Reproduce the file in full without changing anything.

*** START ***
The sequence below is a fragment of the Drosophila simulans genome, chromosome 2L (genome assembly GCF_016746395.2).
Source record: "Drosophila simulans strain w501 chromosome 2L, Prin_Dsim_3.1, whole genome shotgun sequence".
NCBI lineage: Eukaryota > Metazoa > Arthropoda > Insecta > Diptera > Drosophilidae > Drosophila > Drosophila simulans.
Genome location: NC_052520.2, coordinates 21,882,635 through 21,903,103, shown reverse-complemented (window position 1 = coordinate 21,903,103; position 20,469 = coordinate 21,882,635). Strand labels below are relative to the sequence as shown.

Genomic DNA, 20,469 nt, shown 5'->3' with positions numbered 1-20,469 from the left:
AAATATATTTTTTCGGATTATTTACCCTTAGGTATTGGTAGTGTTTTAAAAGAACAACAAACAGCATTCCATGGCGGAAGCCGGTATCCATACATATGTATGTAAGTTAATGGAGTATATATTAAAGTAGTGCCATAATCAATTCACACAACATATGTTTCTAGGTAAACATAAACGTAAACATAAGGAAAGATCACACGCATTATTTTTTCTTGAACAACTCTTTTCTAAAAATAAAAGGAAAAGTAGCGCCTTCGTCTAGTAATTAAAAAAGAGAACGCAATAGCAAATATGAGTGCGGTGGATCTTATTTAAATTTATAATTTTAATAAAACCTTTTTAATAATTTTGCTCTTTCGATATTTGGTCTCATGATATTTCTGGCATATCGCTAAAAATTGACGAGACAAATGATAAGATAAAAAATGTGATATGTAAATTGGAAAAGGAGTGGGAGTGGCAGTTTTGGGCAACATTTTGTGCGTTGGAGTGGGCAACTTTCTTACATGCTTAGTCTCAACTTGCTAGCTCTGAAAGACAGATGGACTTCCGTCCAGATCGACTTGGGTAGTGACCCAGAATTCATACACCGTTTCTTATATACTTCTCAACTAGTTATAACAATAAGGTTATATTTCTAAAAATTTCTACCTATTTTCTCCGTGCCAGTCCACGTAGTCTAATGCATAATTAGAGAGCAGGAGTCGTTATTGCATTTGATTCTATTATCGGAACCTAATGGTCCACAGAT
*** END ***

The sequence below is a fragment of the Drosophila simulans genome, chromosome 2L (genome assembly GCF_016746395.2).
Source record: "Drosophila simulans strain w501 chromosome 2L, Prin_Dsim_3.1, whole genome shotgun sequence".
NCBI lineage: Eukaryota > Metazoa > Arthropoda > Insecta > Diptera > Drosophilidae > Drosophila > Drosophila simulans.
Genome location: NC_052520.2, coordinates 21,882,635 through 21,903,103, shown reverse-complemented (window position 1 = coordinate 21,903,103; position 20,469 = coordinate 21,882,635). Strand labels below are relative to the sequence as shown.

Genomic DNA, 20,469 nt, shown 5'->3' with positions numbered 1-20,469 from the left:
AAATATATTTTTTCGGATTATTTACCCTTAGGTATTGGTAGTGTTTTAAAAGAACAACAAACAGCATTCCATGGCGGAAGCCGGTATCCATACATATGTATGTAAGTTAATGGAGTATATATTAAAGTAGTGCCATAATCAATTCACACAACATATGTTTCTAGGTAAACATAAACGTAAACATAAGGAAAGATCACACGCATTATTTTTTCTTGAACAACTCTTTTCTAAAAATAAAAGGAAAAGTAGCGCCTTCGTCTAGTAATTAAAAAAGAGAACGCAATAGCAAATATGAGTGCGGTGGATCTTATTTAAATTTATAATTTTAATAAAACCTTTTTAATAATTTTGCTCTTTCGATATTTGGTCTCATGATATTTCTGGCATATCGCTAAAAATTGACGAGACAAATGATAAGATAAAAAATGTGATATGTAAATTGGAAAAGGAGTGGGAGTGGCAGTTTTGGGCAACATTTTGTGCGTTGGAGTGGGCAACTTTCTTACATGCTTAGTCTCAACTTGCTAGCTCTGAAAGACAGATGGACTTCCGTCCAGATCGACTTGGGTAGTGACCCAGAATTCATACACCGTTTCTTATATACTTCTCAACTAGTTATAACAATAAGGTTATATTTCTAAAAATTTCTACCTATTTTCTCCGTGCCAGTCCACGTAGTCTAATGCATAATTAGAGAGCAGGAGTCGTTATTGCATTTGATTCTATTATCGGAACCTAATGGTCCACAGAT